• Customer Centricity – Creating a shared awareness of customers and their needs for you and your team.
• Customer Segmentation – JTBD can serve as a basis for a new form of segmentation by asking for the different jobs.
• Marketing – customer approaches can be made more accurate, for example by addressing relevant product features
• Competitive intelligence – Jobs to be done can provide a different perspective on the market and the competitive landscape.
• Innovation – JTBD enables you to develop new products and business models that are more closely aligned with customer needs.
Dimensions of consideration at JTBD
The goals, the jobs, of your customers can be divided into direct and indirect goals. The direct goals represent the obvious tasks that are in the foreground. The indirect goals, on the other hand, are not so readily apparent. In order to determine them, you have to question exactly, for example with the “5-Why-Method”.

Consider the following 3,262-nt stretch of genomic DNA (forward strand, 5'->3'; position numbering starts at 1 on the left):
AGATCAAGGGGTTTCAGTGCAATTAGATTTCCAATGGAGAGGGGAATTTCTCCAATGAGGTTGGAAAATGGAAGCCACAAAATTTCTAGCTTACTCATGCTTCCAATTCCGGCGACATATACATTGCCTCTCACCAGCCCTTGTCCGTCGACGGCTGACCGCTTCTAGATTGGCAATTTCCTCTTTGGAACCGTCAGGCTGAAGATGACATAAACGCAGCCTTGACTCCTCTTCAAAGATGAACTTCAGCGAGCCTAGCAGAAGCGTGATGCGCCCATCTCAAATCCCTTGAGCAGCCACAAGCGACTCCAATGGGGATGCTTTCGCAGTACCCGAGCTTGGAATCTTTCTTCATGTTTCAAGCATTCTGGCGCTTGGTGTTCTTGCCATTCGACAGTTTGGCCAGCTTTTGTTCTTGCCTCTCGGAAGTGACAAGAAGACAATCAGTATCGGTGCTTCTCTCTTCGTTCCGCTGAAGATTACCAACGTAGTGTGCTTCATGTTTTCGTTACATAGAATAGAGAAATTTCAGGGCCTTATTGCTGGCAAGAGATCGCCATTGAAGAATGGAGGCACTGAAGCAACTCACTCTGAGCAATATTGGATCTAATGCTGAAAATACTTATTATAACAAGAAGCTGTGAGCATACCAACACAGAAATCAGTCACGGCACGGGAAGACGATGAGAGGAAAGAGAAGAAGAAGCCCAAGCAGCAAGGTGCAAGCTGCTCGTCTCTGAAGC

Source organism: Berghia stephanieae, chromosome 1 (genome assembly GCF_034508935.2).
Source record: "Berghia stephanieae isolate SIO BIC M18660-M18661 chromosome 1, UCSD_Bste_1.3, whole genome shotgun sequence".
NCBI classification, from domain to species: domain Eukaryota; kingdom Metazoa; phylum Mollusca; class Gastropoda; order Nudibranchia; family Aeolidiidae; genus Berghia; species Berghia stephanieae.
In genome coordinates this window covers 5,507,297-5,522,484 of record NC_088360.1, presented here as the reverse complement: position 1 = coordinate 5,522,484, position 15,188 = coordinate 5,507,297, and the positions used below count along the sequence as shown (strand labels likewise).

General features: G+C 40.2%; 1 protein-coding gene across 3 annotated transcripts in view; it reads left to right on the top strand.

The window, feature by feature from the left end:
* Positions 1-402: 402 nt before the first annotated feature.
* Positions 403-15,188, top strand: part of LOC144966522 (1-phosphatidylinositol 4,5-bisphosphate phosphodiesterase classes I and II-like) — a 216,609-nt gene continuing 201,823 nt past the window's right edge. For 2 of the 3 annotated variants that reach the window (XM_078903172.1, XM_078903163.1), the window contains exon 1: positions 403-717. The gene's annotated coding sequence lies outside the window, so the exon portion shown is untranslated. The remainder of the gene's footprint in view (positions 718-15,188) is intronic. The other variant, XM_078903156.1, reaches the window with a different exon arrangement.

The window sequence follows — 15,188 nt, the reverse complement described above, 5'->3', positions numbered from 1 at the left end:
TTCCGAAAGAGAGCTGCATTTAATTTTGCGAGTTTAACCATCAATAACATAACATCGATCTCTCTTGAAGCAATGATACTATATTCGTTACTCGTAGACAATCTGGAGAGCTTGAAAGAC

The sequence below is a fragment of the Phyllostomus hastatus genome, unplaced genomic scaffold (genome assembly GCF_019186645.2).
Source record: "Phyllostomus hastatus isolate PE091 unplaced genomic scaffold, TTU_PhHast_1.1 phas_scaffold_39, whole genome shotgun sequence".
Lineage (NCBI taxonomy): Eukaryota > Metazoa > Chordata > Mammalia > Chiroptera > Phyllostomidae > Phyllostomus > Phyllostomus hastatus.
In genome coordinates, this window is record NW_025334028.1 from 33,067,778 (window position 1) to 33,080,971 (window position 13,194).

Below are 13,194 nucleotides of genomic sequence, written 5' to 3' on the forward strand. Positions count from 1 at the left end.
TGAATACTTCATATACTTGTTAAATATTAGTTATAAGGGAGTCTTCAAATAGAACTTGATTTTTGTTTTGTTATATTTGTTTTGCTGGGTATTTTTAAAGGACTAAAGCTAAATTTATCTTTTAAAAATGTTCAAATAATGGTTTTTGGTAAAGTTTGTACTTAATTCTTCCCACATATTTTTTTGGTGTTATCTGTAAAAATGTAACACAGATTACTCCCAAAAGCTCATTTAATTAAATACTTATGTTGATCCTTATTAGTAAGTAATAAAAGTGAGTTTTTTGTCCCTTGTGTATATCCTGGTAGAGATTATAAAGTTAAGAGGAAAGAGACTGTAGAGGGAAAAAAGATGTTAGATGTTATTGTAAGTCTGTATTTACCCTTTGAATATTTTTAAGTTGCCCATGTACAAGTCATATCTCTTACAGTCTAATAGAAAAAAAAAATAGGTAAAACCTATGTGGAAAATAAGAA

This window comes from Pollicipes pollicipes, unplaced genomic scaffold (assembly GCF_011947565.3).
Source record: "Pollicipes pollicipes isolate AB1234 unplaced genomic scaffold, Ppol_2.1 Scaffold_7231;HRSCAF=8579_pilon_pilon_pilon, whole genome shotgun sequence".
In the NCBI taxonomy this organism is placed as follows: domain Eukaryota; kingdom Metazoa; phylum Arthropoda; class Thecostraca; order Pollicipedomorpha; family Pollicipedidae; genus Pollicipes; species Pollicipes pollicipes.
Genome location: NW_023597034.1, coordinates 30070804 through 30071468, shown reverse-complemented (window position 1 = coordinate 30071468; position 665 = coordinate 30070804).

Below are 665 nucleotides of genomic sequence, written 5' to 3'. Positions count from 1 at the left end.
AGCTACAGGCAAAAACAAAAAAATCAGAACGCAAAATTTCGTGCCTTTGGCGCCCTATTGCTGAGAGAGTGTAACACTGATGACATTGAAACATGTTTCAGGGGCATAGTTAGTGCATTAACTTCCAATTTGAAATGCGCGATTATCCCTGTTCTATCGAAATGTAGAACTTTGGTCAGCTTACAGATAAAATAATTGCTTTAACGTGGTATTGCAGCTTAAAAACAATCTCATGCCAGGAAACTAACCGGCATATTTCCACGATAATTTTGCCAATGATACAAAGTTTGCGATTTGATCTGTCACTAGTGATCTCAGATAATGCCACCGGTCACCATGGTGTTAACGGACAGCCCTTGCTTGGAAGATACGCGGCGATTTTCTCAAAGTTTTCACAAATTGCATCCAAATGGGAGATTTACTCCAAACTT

In addition to the direct and indirect goals, other aspects must also be considered. A job has functional, emotional and social aspects. As a rule, the functional aspect represents the direct goal, while the emotional and social aspects are often not so easy to recognize and represent indirect goals.
Not all aspects are always equally relevant and not all must always be addressed. Rather, it is a matter of developing an awareness of the needs that go beyond functional benefits. Asking about social and emotional factors creates a broadening of one’s horizons, which provides the aha moments when working with the JTBD method.